A Declaration of Co-Dependence
On July 4, I like to celebrate the Declaration of Independence, since that’s the reason we celebrate this day at all. Have you read it? I taught this little essay in almost every composition class I had the pleasure to stand in front of during my 27 years as a community college instructor. I was always surprised how few of my students have ever read the actual thing. Here it is, for your pleasure. Like all good literature, it’s better read out loud. Give it a try.
Declaration of Independence, July 4, 1776
…We hold these truths to be self-evident, that all men are created equal, that they are endowed by their Creator with certain unalienable Rights, that among these are Life, Liberty and the pursuit of Happiness.–That to secure these rights, Governments are instituted among Men, deriving their just powers from the consent of the governed, –That whenever any Form of Government becomes destructive of these ends, it is the Right of the People to alter or to abolish it, and to institute new Government…
I know, I know, the Declaration is just rhetoric. It didn’t create a single thing in physical reality. It was only words, after all. It took a long war to make a new country. It has taken 250 years of struggle to begin to make real some of the ideals of freedom the Declaration declared. Words and ideas are not the thing they point toward. And we certainly have never achieved those nobles ideals that everyone is equal, that government works to secure our rights. The Declaration has never become “Truth” in reality.
But at the same time, the Declaration of Independence changed everything in our world. Its ideas of equality, liberty, human rights — and of the purpose of government being to support those rights— have become absolutely essential in own minds, in our history, and in our beliefs. The Declaration has been quoted by every revolution since. Its principles have become part of every constitution of every democracy. The meta-history of the world is a history of ideas, of memes. And the ideas of human rights and of the role of government, expressed in Thomas Jefferson’s eloquent words, have shaped the history of our civilization, in reality, since July 4, 1776.
History and reality can get in the way, sometimes, of the best ideas. It’s easy to criticize Thomas Jefferson as a man, in this meta-modern age— and rightly so, I think— for his slave-owning and for his colonialism in expanding the new USA westward. For hypocrisy. Jefferson held many of the antiquated ideas of an antiquated time.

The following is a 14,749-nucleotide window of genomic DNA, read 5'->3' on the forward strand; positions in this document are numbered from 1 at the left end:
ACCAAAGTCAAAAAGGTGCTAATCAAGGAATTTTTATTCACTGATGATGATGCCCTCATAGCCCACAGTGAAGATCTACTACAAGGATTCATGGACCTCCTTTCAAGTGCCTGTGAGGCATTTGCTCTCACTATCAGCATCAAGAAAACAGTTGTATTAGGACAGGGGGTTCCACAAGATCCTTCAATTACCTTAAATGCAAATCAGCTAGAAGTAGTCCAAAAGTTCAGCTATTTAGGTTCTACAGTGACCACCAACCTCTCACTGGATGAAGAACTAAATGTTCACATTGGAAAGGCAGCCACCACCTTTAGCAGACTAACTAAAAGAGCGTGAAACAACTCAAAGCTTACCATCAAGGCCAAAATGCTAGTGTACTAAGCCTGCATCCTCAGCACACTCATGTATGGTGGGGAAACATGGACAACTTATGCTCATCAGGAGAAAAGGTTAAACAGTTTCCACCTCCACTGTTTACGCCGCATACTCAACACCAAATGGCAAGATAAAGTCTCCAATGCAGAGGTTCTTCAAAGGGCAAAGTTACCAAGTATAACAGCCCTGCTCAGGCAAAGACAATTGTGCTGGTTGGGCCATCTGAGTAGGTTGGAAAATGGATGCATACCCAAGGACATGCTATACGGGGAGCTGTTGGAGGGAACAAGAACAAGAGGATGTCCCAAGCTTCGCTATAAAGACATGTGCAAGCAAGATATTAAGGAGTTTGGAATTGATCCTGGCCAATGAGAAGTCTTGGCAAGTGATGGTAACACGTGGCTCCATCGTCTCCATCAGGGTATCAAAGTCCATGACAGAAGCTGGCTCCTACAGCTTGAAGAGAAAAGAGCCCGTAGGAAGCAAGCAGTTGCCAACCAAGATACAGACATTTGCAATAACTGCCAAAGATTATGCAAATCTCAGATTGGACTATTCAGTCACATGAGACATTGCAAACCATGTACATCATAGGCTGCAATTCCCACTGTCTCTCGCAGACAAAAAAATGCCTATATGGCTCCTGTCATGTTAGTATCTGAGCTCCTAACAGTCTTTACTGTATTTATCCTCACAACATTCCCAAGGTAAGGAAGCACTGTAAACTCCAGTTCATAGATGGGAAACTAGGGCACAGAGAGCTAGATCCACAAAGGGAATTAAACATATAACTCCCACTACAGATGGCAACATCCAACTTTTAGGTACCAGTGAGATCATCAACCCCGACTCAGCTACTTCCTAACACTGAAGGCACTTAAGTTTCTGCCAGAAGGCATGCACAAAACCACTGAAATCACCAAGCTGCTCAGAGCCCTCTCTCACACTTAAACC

And it’s easy to see that America has never lived up to those ideals expressed in its own founding document. America has never achieved equality and equal rights, not for men and especially not for women and people of color.
But– although neither Jefferson nor the country he helped create ever lived up to them– I still believe that Jefferson’s words as expressed in the founding document of the United States pushed forward an idea of human freedom that has never been extinguished since. “All men are created equal… life, liberty, and pursuit of happiness… that to secure these rights, governments are instituted among men…”
Those words have shaped our society for the better, as we strive to make them real. They continue to urge us to make our country more free and more just. And on July 4, I like to remember those words, to say them out loud, and to keep that ideal that we have never yet achieved in front of me as a real goal.
I totally dig the Declaration, man!
But as much as I have loved and tried to live up to the words in the Declaration of Independence, I think a new declaration has to now be added to them. The Declaration isn’t enough, anymore. The limited world view of Jefferson’s time perhaps didn’t allow him to see what we can now perceive from the vantage of history: That human liberty must be understood in the context of our existence in a limited natural world.
What’s missing from the Declaration of Independence is any idea of the rights of nature.
The right to life, enshrined in the Declaration, should and must include the right to live in a livable world. This is a right that we are taking away from our children by destroying the environment. To live up to the Declaration of Independence, we have to protect the living world, for the sake of our own rights if nothing else. And those of our children.
The right to life has to extend to the living world. The natural environment has a right to life, separate from our own. (The reference “Nature’s God” in the Declaration might cover that if we understood the non-human world as issuing from the same source as our human world. Thus ‘nature’s god’ would naturally grant rights to nature, too, right?) And– by the great happy coincidence of the universe– granting the right to life to nature will also ensure it for ourselves.